If you are looking for an awesome way to spend a week or so this fall, think about volunteering the Rock Top Trail Crew! Learn More Here!
After Pretzel finishes up the next five months of trail maintenance, he is headed out for a bit of fun. In late October he will be hiking the AT/BMT Loop, which is more of a figure 8, really. This loop involves hiking the AT from Springer Mountain, up thru the Smokies, where the BMT ends and taking the BMT back down to Springer Mountain. You can also choose to reverse the process and hike the BMT to the Smokies and hike the AT back south!
We are sad to watch Pretzel go and to loose our resident gram weeny, who can turn a kitchen sink packer into an ultralight backpacker in an afternoon. Still we know, that even if Pretzel’s new path in life takes him to new places, we can count on his friendship. Keep in connection with all the cool things Pretzel will be up to this summer and fall, as well as his AT/BMT Loop hike (and maybe a 2017 CDT thru hike?!) by following him on Instagram @firexneck. He is always up to something interesting and has the beautiful images to back it up!
Here at Mountain Crossings we stress Leave No Trace Practices on trail and encourage people to take personal responsibility of the trail they are hiking. We don’t mean to be a bummer to the group of college kids on spring break who want to build a new fire pit or to the hiker who doesn’t care to dig a deep enough cat hole. (Okay, really, we don’t care if we bum them out because their actions bum us out and many other hikers, too!) But for as much as we gripe about mirco trash falling out of pack pockets, or trashing being left or burned in fire pits, we do take personal action against such things. We just don’t feel like its right to preach one way of being and not live it out it out. That is why this year we set a challenge for ourselves inspired by the Packing It Out guys who we met last thru hiker season! So naturally, we decided that this thru hiker season, we would pledge to pack out as much trash as possible during our personal adventures out into the wilderness. The friendly competition not only got us out on trail more, it also resulted in a surprising amount of trash being hauled out of the woods!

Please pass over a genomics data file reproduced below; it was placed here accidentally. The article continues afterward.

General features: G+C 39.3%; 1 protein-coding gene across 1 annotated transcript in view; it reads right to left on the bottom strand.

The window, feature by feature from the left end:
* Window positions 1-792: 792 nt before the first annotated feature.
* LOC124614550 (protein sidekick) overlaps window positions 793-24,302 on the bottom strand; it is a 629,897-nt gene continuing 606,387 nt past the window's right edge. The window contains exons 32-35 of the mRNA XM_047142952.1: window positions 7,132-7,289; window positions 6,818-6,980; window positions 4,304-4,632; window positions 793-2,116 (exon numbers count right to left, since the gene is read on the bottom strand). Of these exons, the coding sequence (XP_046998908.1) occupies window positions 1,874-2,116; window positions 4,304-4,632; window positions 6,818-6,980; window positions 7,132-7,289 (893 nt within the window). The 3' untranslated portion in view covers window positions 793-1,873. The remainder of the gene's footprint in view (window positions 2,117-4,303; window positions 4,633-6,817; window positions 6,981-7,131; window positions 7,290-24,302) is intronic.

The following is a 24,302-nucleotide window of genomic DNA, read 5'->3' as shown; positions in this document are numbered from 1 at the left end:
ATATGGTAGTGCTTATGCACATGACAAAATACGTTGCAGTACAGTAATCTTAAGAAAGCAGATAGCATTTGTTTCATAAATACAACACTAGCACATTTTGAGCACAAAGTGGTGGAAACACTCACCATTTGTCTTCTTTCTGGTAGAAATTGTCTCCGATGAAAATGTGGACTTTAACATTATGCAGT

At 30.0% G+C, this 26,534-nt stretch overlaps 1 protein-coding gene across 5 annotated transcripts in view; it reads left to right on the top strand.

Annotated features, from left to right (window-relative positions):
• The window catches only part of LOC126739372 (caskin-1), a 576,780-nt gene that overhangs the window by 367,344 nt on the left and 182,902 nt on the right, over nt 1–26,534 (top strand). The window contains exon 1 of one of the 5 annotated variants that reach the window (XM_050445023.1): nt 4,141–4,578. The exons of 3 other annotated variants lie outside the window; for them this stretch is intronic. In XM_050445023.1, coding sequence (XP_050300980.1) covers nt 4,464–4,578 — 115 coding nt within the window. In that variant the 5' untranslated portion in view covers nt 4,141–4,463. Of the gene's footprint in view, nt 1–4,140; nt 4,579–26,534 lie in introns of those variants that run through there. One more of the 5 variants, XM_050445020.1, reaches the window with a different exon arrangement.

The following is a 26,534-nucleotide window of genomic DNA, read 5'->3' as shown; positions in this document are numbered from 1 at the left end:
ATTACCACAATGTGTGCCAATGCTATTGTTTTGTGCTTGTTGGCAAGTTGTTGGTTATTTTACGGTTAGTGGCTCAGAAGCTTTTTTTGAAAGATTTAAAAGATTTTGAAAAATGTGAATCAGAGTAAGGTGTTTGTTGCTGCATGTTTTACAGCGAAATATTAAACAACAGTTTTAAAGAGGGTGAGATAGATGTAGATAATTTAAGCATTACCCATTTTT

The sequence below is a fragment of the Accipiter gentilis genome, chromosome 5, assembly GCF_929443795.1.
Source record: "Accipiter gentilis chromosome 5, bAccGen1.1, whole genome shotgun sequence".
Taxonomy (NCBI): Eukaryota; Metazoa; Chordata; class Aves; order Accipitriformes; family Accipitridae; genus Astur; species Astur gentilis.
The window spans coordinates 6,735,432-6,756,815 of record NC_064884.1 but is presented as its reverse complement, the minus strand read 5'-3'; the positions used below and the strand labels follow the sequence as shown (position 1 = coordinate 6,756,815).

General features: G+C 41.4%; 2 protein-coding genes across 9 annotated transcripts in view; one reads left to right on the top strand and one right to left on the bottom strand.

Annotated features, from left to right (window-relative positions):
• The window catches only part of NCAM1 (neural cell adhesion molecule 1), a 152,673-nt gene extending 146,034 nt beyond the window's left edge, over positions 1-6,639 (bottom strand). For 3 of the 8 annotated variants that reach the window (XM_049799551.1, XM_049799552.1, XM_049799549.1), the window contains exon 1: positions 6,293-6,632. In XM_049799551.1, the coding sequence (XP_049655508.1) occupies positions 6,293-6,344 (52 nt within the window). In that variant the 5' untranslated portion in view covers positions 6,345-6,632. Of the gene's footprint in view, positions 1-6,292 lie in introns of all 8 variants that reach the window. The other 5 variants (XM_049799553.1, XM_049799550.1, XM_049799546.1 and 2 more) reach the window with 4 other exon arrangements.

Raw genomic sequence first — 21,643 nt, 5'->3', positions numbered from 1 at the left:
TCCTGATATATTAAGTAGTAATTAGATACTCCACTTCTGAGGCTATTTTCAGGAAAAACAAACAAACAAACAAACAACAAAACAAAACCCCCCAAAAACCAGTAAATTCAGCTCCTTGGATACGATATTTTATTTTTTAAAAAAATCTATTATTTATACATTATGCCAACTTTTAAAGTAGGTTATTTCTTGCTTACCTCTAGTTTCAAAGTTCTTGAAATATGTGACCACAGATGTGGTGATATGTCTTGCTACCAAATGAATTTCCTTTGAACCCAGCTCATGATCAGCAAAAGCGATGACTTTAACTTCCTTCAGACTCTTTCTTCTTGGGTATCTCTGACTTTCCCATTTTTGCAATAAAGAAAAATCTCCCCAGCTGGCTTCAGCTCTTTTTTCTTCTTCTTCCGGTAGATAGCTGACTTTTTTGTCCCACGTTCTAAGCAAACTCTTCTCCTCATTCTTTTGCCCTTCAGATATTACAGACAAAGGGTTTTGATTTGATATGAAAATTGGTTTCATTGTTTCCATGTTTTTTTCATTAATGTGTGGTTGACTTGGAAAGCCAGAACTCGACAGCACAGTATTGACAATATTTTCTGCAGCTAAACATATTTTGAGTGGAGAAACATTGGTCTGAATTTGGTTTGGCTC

Weighing up trash that is no longer in the woods is a super fun use for a pack scale!
Silent Bob weighs up a haul from a day hike.
Thankfully, we have easy access for weighing up bags of trash! Our pack scale worked double time this season as a scale for weighing all of our trash.
The winner of our challenge this year!!
The winner of our challenge this year was Jason!! Jason packed out just shy of 150 lbs. of trash in the first 4 months of 2016! Those of you who have been in the shop may be familiar with this awesome guy! Even before we came up with this fun little game, Jason would spend his off days out clearing trail after storms or collecting trash. If you don’t know Jason well, you can read about him on another blog post.
Our clip board after the end of thru hiker season.
Altogether, we packed out just over 350 lbs. of trash!